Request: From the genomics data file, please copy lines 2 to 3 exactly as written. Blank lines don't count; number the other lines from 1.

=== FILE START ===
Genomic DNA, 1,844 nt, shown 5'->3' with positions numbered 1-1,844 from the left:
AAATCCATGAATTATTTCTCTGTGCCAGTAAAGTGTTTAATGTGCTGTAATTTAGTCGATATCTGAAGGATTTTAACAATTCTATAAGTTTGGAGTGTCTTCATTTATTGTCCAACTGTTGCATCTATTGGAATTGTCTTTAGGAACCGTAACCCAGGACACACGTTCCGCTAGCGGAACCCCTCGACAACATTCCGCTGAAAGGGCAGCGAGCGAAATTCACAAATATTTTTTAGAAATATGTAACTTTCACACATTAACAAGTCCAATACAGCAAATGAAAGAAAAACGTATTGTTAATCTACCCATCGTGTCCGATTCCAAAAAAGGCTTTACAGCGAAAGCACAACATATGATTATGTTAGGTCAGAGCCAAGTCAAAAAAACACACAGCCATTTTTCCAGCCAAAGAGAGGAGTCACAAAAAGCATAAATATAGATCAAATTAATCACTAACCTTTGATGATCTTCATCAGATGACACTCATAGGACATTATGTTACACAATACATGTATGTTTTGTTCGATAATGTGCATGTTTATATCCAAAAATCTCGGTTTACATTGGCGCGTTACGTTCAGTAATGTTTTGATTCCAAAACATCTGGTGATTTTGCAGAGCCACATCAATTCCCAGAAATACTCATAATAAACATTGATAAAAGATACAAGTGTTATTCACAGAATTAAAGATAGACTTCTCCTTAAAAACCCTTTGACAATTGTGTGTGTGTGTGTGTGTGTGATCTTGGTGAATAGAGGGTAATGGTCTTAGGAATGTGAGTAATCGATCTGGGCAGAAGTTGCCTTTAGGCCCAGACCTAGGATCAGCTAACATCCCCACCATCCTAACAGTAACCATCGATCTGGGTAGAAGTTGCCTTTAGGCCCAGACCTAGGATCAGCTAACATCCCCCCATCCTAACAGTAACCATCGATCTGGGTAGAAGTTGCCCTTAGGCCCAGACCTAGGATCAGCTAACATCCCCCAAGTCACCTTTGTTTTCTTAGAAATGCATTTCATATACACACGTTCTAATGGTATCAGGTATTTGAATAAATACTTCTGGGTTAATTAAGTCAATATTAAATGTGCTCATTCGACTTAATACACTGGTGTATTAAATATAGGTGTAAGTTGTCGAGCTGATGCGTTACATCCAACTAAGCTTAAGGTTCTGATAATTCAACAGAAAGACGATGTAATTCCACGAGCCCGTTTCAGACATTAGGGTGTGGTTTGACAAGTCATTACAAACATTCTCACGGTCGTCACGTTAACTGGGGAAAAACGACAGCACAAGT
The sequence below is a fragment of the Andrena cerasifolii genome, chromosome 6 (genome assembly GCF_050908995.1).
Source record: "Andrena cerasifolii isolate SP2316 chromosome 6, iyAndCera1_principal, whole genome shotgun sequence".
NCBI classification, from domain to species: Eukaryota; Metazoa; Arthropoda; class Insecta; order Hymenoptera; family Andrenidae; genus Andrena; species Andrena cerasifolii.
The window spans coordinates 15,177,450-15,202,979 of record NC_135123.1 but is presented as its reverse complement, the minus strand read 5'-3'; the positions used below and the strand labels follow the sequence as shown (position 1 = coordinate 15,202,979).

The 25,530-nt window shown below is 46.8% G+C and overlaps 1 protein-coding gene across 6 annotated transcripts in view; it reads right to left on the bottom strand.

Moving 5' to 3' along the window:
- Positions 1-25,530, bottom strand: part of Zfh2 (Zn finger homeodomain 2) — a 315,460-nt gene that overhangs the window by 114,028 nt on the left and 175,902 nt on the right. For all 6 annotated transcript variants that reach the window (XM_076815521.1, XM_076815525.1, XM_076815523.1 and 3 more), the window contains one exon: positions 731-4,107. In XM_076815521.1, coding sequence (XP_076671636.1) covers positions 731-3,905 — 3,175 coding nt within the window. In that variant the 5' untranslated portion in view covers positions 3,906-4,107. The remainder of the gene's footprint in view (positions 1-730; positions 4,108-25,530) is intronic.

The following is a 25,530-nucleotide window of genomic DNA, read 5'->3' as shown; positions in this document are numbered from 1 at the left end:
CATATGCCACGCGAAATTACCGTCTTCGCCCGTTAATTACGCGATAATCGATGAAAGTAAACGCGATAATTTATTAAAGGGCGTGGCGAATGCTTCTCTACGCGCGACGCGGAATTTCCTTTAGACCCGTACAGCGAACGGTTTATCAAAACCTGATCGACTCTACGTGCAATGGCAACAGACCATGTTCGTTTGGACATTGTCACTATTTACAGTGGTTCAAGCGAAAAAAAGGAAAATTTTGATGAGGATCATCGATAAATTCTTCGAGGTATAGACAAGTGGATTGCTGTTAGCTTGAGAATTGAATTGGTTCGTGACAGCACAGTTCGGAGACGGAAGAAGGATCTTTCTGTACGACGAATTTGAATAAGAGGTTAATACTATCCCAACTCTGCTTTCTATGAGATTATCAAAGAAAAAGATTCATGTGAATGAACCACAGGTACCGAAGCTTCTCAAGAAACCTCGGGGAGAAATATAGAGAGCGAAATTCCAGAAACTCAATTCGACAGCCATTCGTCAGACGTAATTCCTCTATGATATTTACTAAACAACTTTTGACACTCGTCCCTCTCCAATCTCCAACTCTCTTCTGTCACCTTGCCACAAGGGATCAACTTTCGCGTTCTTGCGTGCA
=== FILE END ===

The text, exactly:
AAATCCATGAATTATTTCTCTGTGCCAGTAAAGTGTTTAATGTGCTGTAATTTAGTCGATATCTGAAGGATTTTAACAATTCTATAAGTTTGGAGTGTCTTCATTTATTGTCCAACTGTTGCATCTATTGGAATTGTCTTTAGGAACCGTAACCCAGGACACACGTTCCGCTAGCGGAACCCCTCGACAACATTCCGCTGAAAGGGCAGCGAGCGAAATTCACAAATATTTTTTAGAAATATGTAACTTTCACACATTAACAAGTCCAATACAGCAAATGAAAGAAAAACGTATTGTTAATCTACCCATCGTGTCCGATTCCAAAAAAGGCTTTACAGCGAAAGCACAACATATGATTATGTTAGGTCAGAGCCAAGTCAAAAAAACACACAGCCATTTTTCCAGCCAAAGAGAGGAGTCACAAAAAGCATAAATATAGATCAAATTAATCACTAACCTTTGATGATCTTCATCAGATGACACTCATAGGACATTATGTTACACAATACATGTATGTTTTGTTCGATAATGTGCATGTTTATATCCAAAAATCTCGGTTTACATTGGCGCGTTACGTTCAGTAATGTTTTGATTCCAAAACATCTGGTGATTTTGCAGAGCCACATCAATTCCCAGAAATACTCATAATAAACATTGATAAAAGATACAAGTGTTATTCACAGAATTAAAGATAGACTTCTCCTTAAAAACCCTTTGACAATTGTGTGTGTGTGTGTGTGTGTGATCTTGGTGAATAGAGGGTAATGGTCTTAGGAATGTGAGTAATCGATCTGGGCAGAAGTTGCCTTTAGGCCCAGACCTAGGATCAGCTAACATCCCCACCATCCTAACAGTAACCATCGATCTGGGTAGAAGTTGCCTTTAGGCCCAGACCTAGGATCAGCTAACATCCCCCCATCCTAACAGTAACCATCGATCTGGGTAGAAGTTGCCCTTAGGCCCAGACCTAGGATCAGCTAACATCCCCCAAGTCACCTTTGTTTTCTTAGAAATGCATTTCATATACACACGTTCTAATGGTATCAGGTATTTGAATAAATACTTCTGGGTTAATTAAGTCAATATTAAATGTGCTCATTCGACTTAATACACTGGTGTATTAAATATAGGTGTAAGTTGTCGAGCTGATGCGTTACATCCAACTAAGCTTAAGGTTCTGATAATTCAACAGAAAGACGATGTAATTCCACGAGCCCGTTTCAGACATTAGGGTGTGGTTTGACAAGTCATTACAAACATTCTCACGGTCGTCACGTTAACTGGGGAAAAACGACAGCACAAGT
The sequence below is a fragment of the Andrena cerasifolii genome, chromosome 6 (genome assembly GCF_050908995.1).